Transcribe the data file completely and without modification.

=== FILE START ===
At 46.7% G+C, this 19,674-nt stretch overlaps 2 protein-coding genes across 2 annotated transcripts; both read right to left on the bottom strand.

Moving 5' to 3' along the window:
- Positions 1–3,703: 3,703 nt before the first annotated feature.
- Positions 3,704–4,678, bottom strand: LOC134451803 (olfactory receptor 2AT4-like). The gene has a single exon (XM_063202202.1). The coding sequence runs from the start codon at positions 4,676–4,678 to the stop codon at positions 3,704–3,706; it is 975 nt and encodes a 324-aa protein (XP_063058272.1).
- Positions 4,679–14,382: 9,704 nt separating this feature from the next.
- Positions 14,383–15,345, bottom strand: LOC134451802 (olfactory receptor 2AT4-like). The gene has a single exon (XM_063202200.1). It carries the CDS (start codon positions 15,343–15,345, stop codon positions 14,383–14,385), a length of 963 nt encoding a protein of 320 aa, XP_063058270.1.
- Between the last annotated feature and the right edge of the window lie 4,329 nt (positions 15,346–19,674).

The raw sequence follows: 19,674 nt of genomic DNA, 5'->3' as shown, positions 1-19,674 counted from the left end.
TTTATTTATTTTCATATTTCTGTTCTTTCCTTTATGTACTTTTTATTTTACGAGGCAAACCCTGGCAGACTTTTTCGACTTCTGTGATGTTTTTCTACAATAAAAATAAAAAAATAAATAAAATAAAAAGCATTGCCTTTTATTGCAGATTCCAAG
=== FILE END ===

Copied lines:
At 46.7% G+C, this 19,674-nt stretch overlaps 2 protein-coding genes across 2 annotated transcripts; both read right to left on the bottom strand.

Moving 5' to 3' along the window:
- Positions 1–3,703: 3,703 nt before the first annotated feature.
- Positions 3,704–4,678, bottom strand: LOC134451803 (olfactory receptor 2AT4-like). The gene has a single exon (XM_063202202.1). The coding sequence runs from the start codon at positions 4,676–4,678 to the stop codon at positions 3,704–3,706; it is 975 nt and encodes a 324-aa protein (XP_063058272.1).
- Positions 4,679–14,382: 9,704 nt separating this feature from the next.
- Positions 14,383–15,345, bottom strand: LOC134451802 (olfactory receptor 2AT4-like). The gene has a single exon (XM_063202200.1). It carries the CDS (start codon positions 15,343–15,345, stop codon positions 14,383–14,385), a length of 963 nt encoding a protein of 320 aa, XP_063058270.1.
- Between the last annotated feature and the right edge of the window lie 4,329 nt (positions 15,346–19,674).

The raw sequence follows: 19,674 nt of genomic DNA, 5'->3' as shown, positions 1-19,674 counted from the left end.
TTTATTTATTTTCATATTTCTGTTCTTTCCTTTATGTACTTTTTATTTTACGAGGCAAACCCTGGCAGACTTTTTCGACTTCTGTGATGTTTTTCTACAATAAAAATAAAAAAATAAATAAAATAAAAAGCATTGCCTTTTATTGCAGATTCCAAG